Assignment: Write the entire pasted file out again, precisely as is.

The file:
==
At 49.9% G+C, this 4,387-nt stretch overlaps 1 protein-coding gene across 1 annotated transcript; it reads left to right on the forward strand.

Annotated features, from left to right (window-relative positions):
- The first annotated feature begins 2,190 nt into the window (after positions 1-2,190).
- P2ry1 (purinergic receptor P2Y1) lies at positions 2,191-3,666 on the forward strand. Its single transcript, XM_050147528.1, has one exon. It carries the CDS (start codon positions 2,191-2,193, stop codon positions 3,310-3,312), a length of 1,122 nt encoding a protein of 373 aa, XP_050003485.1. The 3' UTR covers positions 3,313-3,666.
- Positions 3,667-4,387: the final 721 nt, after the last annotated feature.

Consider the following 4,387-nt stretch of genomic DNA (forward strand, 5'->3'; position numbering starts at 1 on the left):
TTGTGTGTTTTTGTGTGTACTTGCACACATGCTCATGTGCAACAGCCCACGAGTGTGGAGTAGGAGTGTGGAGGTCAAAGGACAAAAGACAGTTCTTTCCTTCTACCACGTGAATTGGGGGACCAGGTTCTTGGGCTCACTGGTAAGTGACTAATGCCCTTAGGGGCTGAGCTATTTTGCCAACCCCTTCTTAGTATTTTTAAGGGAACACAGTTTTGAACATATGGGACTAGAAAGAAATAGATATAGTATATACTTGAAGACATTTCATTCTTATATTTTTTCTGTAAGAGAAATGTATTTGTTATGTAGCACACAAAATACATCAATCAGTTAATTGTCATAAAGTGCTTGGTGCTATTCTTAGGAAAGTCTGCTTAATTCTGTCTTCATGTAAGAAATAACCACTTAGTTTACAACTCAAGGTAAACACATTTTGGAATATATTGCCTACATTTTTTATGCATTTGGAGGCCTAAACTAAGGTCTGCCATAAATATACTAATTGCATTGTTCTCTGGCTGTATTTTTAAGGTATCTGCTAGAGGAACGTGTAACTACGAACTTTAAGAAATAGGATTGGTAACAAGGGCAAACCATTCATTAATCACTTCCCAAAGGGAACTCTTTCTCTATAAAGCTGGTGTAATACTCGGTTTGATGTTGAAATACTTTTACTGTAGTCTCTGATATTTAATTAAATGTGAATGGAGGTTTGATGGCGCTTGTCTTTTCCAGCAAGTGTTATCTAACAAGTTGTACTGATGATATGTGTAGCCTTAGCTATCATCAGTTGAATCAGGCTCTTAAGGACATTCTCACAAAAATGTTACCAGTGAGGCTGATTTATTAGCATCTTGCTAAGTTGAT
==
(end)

At 49.9% G+C, this 4,387-nt stretch overlaps 1 protein-coding gene across 1 annotated transcript; it reads left to right on the forward strand.

Annotated features, from left to right (window-relative positions):
- The first annotated feature begins 2,190 nt into the window (after positions 1-2,190).
- P2ry1 (purinergic receptor P2Y1) lies at positions 2,191-3,666 on the forward strand. Its single transcript, XM_050147528.1, has one exon. It carries the CDS (start codon positions 2,191-2,193, stop codon positions 3,310-3,312), a length of 1,122 nt encoding a protein of 373 aa, XP_050003485.1. The 3' UTR covers positions 3,313-3,666.
- Positions 3,667-4,387: the final 721 nt, after the last annotated feature.

Consider the following 4,387-nt stretch of genomic DNA (forward strand, 5'->3'; position numbering starts at 1 on the left):
TTGTGTGTTTTTGTGTGTACTTGCACACATGCTCATGTGCAACAGCCCACGAGTGTGGAGTAGGAGTGTGGAGGTCAAAGGACAAAAGACAGTTCTTTCCTTCTACCACGTGAATTGGGGGACCAGGTTCTTGGGCTCACTGGTAAGTGACTAATGCCCTTAGGGGCTGAGCTATTTTGCCAACCCCTTCTTAGTATTTTTAAGGGAACACAGTTTTGAACATATGGGACTAGAAAGAAATAGATATAGTATATACTTGAAGACATTTCATTCTTATATTTTTTCTGTAAGAGAAATGTATTTGTTATGTAGCACACAAAATACATCAATCAGTTAATTGTCATAAAGTGCTTGGTGCTATTCTTAGGAAAGTCTGCTTAATTCTGTCTTCATGTAAGAAATAACCACTTAGTTTACAACTCAAGGTAAACACATTTTGGAATATATTGCCTACATTTTTTATGCATTTGGAGGCCTAAACTAAGGTCTGCCATAAATATACTAATTGCATTGTTCTCTGGCTGTATTTTTAAGGTATCTGCTAGAGGAACGTGTAACTACGAACTTTAAGAAATAGGATTGGTAACAAGGGCAAACCATTCATTAATCACTTCCCAAAGGGAACTCTTTCTCTATAAAGCTGGTGTAATACTCGGTTTGATGTTGAAATACTTTTACTGTAGTCTCTGATATTTAATTAAATGTGAATGGAGGTTTGATGGCGCTTGTCTTTTCCAGCAAGTGTTATCTAACAAGTTGTACTGATGATATGTGTAGCCTTAGCTATCATCAGTTGAATCAGGCTCTTAAGGACATTCTCACAAAAATGTTACCAGTGAGGCTGATTTATTAGCATCTTGCTAAGTTGAT